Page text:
“It is clear that a different approach is needed in the autumn term but what we have heard so far from the Government amounts to no more than vague aspirations and there is still no robust and coherent plan in place.”
There are similar moves to address the issue in Wales, where education minister Jeremy Miles suggested on Monday classroom bubbles would be scrapped after the summer after he told a press conference a new national framework for schools would look at removing the staggering of the school day for learners.
And Scotland has seen a sharp rise in pupils who are absent from school during June, with the number almost quadrupling since the start of the month.
The total number of pupils off each day rose from 11,030 (9.8% of all pupils) on June 1 to 42,453 (24.4%) on June 24.
It came as the new Children’s Commissioner for England said bubble arrangements and self-isolation for school pupils should end soon.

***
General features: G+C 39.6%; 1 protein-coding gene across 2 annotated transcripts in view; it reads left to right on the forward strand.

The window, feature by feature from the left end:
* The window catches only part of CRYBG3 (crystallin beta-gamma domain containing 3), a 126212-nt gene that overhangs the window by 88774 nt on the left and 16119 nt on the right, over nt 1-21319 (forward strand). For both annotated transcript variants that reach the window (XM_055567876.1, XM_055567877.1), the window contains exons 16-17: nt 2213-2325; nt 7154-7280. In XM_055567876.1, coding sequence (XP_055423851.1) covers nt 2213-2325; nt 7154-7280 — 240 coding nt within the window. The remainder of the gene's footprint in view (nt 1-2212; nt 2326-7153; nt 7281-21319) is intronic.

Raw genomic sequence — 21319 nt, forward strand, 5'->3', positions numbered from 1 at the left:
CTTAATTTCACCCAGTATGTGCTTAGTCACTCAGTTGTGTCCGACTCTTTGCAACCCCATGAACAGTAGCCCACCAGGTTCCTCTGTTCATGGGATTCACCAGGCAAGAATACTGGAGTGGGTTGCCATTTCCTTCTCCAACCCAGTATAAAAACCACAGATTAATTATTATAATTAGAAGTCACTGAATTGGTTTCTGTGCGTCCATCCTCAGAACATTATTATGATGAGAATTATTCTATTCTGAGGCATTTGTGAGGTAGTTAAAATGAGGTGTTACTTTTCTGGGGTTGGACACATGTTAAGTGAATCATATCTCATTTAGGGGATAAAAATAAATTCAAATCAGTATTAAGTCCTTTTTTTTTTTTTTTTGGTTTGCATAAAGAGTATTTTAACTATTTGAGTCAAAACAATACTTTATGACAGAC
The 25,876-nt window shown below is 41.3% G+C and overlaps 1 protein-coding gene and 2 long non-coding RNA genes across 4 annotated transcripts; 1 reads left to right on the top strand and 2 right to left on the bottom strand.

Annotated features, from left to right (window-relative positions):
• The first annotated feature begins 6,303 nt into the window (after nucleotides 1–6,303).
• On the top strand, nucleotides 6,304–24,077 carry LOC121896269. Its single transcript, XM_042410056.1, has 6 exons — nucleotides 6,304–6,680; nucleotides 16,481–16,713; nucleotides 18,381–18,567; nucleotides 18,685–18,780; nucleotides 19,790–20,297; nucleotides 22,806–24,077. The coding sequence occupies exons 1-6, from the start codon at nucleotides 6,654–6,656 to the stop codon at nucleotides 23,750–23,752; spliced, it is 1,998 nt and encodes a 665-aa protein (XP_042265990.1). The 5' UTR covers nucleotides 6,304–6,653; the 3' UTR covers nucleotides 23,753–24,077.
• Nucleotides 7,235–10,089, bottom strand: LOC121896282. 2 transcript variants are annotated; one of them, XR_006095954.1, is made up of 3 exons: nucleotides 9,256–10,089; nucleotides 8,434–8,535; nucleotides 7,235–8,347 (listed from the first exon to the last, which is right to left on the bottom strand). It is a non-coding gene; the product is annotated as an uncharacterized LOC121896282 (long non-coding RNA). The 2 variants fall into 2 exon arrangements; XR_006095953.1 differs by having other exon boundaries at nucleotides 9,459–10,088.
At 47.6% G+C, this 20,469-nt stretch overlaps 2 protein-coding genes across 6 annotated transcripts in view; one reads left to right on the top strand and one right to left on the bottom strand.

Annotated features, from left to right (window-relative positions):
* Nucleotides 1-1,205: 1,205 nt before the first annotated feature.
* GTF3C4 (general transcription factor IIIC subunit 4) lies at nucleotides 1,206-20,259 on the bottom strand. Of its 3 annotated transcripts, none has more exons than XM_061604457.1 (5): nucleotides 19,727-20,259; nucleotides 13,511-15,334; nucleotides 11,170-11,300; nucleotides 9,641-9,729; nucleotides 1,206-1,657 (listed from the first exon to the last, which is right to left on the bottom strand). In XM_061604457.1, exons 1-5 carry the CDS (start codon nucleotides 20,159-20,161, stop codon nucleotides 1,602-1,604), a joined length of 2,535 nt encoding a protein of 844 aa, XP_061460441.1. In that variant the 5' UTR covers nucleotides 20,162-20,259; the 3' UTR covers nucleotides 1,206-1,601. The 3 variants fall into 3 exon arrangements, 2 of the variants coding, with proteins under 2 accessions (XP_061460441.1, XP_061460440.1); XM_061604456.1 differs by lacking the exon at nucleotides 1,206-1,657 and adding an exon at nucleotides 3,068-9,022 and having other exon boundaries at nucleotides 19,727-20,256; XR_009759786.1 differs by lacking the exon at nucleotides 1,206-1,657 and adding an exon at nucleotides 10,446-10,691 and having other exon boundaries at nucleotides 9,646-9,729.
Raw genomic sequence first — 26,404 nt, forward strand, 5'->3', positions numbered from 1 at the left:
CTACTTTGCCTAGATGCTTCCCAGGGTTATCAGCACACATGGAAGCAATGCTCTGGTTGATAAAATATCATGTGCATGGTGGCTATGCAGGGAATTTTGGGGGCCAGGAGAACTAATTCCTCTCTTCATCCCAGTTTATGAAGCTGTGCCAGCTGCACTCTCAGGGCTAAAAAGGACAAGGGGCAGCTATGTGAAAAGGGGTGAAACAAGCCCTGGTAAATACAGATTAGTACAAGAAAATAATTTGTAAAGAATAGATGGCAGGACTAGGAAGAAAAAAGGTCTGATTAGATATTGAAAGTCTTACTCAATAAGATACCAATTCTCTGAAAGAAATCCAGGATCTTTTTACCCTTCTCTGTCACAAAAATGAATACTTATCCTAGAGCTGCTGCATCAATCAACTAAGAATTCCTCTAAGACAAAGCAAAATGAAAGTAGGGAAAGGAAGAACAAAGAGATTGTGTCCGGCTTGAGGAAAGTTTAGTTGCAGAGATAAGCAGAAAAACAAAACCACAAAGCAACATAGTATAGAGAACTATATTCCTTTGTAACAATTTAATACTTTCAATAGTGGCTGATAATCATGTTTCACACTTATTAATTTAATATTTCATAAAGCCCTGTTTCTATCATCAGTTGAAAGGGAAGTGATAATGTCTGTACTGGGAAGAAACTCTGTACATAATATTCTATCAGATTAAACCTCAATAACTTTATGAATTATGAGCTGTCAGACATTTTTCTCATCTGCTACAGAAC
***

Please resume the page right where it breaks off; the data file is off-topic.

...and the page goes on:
Dame Rachel de Souza said there is an urgent need for children to get back to normal as lockdown restrictions have been a “real trauma” for many young people.
In an interview with the Daily Telegraph, Dame Rachel said children needed to get back to normal.
“The experience of lockdown has been a real trauma, and I think we shouldn’t underestimate it,” she said.
“Children are really troubled, and it’s right across the board.”
Dame Rachel said young people, who have seen their normal childhood disrupted in order to protect older people, are now struggling with their mental health.